It comes as no secret that mobile home parks are finally receiving the type of respect they deserved years ago. Because of the ridiculous stereotype that the media created for “trailer park” residents, many professional investors avoided the asset class altogether. Recently, however, even the largest private equity group in the U.S. – the Carlyle Group – has started to invest in mobile home parks. Few people realize that Warren Buffet is now the largest owner of mobile home manufacturing and financing, and that Sam Zell is the largest owner of mobile home parks. So why is Wall Street so impressed with the mobile home park business?
The word “mobile” in “mobile home” could not be farther from the truth. The actual statistic is that 98% of mobile homes never move from the spot that they are originally delivered. And how could they? It costs around $5,000 to move a mobile home (in some cases, more than they cost) and it is a risky business, in which there is no guarantee that the home can make the trip in one piece. As a result, the mobile home park occupancy never varies.
Mobile home parks focus on the lowest earning demographic group in the U.S. – those that earn from minimum wage to around $15 per hour. 60% of all new jobs created in the U.S. since the “Great Depression” of 2007 began are minimum wage. Affordable housing gets even more in demand during times of economic hardship. It’s the same concept that is propelling Dollar Tree and Dollar General past their rivals.
Claim up to $26,000 per W2 Employee
- Billions of dollars in funding available
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- This is not a loan. These tax credits do not need to be repaid
Ability to Push Rents Aggressively
Mobile home parks are the least expensive form of housing in the U.S. As a result, there is always room to push rents higher, as even a 100% increase in most markets maintains the status of being cheap. The average apartment rent in the U.S. is $1,030 per month. The average mobile home park lot rent is $250. Need I say more?
Low Operating Expense Ratio
Mobile home parks have an enviable expense ratio that runs typically 30% to 40% of gross. This is the lowest of all real estate sectors. One key driver to this is that mobile home parks are all about renting land, and land does not require any repair & maintenance, or expensive capital upgrades. There are no toilets to fix or roofs to replace with mobile home parks.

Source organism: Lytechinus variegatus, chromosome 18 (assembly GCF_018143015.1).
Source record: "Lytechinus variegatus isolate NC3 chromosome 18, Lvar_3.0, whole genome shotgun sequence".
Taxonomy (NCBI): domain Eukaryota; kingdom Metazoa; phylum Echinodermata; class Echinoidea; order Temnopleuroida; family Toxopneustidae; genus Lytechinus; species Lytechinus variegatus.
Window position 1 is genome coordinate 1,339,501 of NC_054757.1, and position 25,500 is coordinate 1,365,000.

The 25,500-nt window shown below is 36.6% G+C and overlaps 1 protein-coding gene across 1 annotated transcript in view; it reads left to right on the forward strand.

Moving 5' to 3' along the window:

No Future Supply Competition
While you can develop a new apartment complex, retail center or self-storage facility virtually anywhere, there’s not a city in the U.S. that allows new mobile home park development, except in rare cases. Why? Nobody wants a mobile home park going up next to their house or business. That’s one benefit of the “stigma” that mobile home parks have been saddled with – the destruction of future competition. With supply and demand, having no future new supply always makes values high and rising.
The number one attraction for Wall Street investors to mobile home parks is simple: money. Mobile home parks have the highest returns of any form of real estate. Why is this? Probably because there are more sellers than buyers thanks to decades of the “stigma” scaring off widespread investor interest. Another reason is that most mom & pop owners are extremely unsophisticated and don’t know what the real value of their mobile home parks are. It is not uncommon to buy parks at 10% cap rates and cash-on-cash yields of 20%+.
Nothing has much changed in the mobile home park industry over the past 50 years. That is, except for the perception of the industry. Wall Street is suddenly waking up to the amazing advantages of investing in mobile home parks, and the rest of America cannot be far behind. If you’ve thought about buying a mobile home park in the past, you better hurry while prices are still low.